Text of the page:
Meal Plan For A Diabetic Bodybuilder

Meal Plan For A Diabetic Bodybuilder

Diabetes, or as it's fully called Diabetes Mellitus, is in fact two completely different diseases type 1 and type 2. From a nutritional point of view each should be treated differently, and meal plans for each can be viewed though the relevant links here where you can also read more about the conditions. The plan below is aimed at a type 1 diabetic, i.e. who replies on injections of insulin to control their blood sugar levels, and who is looking to increase their muscle size and strength. The individual will more likely be on an insulin regimen which allows for some flexibility by having one injection of long acting insulin per day and an appropriate dose of super-fast acting insulin prior to a meal. Regular meals and snacks are encouraged, especially in respect of slow-released low glycaemic carbohydrate foods as the basis of each meal and snack. If you do not control your own insulin regimen, then speak to your doctor or diabetes specialist nurse. See our Glycaemic Index Tables for GI values of foods. Many diabetics feel they cannot make notable muscle and strength gains due to their condition, but there is no reason at all why a diabetic cannot make just as good gains as a non diabetic. There is nothing revolutionary and special about a diet for type 1 diabetics; it's simply based on the healthy eating guidelines which everyone should be following, so simply incorporate concepts applicable to muscle growth, and the results will be fruitful. So called 'diabetic products' such as special chocolates, cakes, biscuits, etc are not recommended. Eating a range of low fat, low sugar, high fibre 'ordinary' foods is far better. Many of these 'diabetic products' are no lower in fat or calories and are normally more expensive. Some contain the sweetener sorbitol which can cause Continue reading >>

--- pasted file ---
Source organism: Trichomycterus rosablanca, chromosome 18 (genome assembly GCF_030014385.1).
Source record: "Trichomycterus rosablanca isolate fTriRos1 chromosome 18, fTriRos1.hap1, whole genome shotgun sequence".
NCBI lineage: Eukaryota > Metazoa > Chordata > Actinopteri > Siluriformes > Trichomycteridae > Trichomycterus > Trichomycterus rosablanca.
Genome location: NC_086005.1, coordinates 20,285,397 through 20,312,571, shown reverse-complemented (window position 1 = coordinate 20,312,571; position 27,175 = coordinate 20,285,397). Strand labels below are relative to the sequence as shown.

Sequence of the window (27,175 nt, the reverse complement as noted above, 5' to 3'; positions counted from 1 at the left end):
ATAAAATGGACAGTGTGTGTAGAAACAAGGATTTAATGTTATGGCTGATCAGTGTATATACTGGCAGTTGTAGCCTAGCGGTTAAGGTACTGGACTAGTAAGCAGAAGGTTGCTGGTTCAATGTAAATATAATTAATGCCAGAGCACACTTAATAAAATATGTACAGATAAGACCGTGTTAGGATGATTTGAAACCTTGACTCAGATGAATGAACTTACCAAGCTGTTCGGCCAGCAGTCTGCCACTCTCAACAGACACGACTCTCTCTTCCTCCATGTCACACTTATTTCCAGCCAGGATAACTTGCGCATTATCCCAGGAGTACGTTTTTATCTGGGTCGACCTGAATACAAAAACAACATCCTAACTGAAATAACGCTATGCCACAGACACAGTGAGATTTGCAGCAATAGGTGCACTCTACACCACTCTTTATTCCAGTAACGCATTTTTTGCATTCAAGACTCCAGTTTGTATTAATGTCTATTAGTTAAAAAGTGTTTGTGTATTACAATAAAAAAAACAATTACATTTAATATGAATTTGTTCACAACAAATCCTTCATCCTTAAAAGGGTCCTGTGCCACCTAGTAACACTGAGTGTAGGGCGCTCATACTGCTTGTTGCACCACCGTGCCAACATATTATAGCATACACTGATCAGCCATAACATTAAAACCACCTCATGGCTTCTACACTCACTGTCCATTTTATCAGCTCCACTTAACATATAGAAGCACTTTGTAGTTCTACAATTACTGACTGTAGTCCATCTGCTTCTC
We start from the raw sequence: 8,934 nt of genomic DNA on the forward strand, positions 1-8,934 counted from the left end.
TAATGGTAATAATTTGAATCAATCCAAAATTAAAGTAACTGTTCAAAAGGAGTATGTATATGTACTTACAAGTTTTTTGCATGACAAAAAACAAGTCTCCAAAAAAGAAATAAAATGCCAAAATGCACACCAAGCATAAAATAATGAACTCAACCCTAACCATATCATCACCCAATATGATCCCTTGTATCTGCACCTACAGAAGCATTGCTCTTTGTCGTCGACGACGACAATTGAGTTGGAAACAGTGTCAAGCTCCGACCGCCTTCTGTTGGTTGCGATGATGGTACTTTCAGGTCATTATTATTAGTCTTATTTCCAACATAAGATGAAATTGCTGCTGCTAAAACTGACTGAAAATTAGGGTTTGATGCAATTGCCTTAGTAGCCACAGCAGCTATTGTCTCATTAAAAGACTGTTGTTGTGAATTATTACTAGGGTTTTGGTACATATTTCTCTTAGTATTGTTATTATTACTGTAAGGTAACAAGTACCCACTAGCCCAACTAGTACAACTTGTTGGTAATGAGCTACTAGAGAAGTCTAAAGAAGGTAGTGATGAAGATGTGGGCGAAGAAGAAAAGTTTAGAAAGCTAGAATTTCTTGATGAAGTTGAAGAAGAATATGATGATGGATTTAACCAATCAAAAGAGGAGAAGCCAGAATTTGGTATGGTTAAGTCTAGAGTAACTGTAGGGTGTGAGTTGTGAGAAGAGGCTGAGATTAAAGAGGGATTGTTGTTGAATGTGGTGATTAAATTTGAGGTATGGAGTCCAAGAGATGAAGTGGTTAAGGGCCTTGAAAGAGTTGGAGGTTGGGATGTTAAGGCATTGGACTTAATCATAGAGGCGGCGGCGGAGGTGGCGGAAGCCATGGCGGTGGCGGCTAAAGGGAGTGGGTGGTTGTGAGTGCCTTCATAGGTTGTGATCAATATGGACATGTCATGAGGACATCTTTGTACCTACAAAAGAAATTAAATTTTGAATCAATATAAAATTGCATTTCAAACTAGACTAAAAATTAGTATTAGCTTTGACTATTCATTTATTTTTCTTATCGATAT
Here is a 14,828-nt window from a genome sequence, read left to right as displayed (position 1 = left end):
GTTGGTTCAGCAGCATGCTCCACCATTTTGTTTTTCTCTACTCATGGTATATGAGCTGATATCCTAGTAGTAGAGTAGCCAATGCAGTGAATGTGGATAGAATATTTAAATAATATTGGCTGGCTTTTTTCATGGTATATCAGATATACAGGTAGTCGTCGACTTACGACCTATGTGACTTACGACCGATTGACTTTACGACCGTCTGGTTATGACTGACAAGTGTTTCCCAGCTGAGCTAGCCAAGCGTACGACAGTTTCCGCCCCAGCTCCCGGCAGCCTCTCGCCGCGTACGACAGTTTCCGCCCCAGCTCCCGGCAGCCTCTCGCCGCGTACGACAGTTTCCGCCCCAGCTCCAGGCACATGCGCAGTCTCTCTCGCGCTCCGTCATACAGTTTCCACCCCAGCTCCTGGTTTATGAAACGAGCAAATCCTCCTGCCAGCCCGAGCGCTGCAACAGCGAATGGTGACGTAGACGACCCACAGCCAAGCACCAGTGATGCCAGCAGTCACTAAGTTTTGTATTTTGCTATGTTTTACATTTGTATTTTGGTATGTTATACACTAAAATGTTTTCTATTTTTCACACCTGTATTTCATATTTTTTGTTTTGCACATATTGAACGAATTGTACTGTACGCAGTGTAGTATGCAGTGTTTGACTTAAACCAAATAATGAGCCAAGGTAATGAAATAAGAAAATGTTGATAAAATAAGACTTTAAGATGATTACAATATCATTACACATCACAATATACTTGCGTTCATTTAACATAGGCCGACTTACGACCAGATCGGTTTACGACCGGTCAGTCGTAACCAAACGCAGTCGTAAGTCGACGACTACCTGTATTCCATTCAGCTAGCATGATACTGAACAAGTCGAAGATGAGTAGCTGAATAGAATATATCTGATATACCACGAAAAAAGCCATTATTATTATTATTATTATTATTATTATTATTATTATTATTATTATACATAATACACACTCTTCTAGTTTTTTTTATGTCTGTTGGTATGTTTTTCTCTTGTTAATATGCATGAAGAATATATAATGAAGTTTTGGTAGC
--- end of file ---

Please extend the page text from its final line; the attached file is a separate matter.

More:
How To Lose Weight When You Live With Diabetes

How To Lose Weight When You Live With Diabetes

Losing weight can be difficult for anyone, and living with diabetes definitely doesn’t make it easier. However, there ARE people who set out to lose weight and end up so extraordinarily successful that you wonder if they have some inside information you don’t. That information EXISTS. I’m here to give you the rundown on how to successfully lose weight when you live with diabetes. In this post, I will go through: How to set realistic goals How many calories to eat How much protein, carbs, and fat to eat How much to exercise How blood glucose control affects your weight Without further ado…lets GET TO IT! Temper expectations at the start People these days have this intensive need for instant gratification. They want that 15 lbs gone by yesterday! While I’m all for efficiency, I’m going to be short and sweet and show reality with a pop quiz: True or false: it took more than a week to gain the weight you are trying to lose. The answer is undeniably “True”. So if it took you X number of months to gain weight, why would it take you a week or two to lose it? It doesn’t. It takes time and some concerted effort. Don’t expect to lose all of the weight immediately, but know that with proper habit formation and consistency, you WILL see the results you are after. The general rule for healthy weight loss is to aim for A MAX of 1-2 lbs. per week. It’s also quite common for people living with diabetes to take as long as 2-3 weeks before seeing any weight loss at all on a new diet. “Why?” you ask. Changing caloric intake and workout routines may require a reduction of insulin (or other diabetes medication) as well as diet manipulation, which takes a little trial and error to adjust. BE PATIENT. Once the ball is rolling, a slow and controlled weight loss makes Continue reading >>

The Deliberate Lies They Tell About Diabetes

The Deliberate Lies They Tell About Diabetes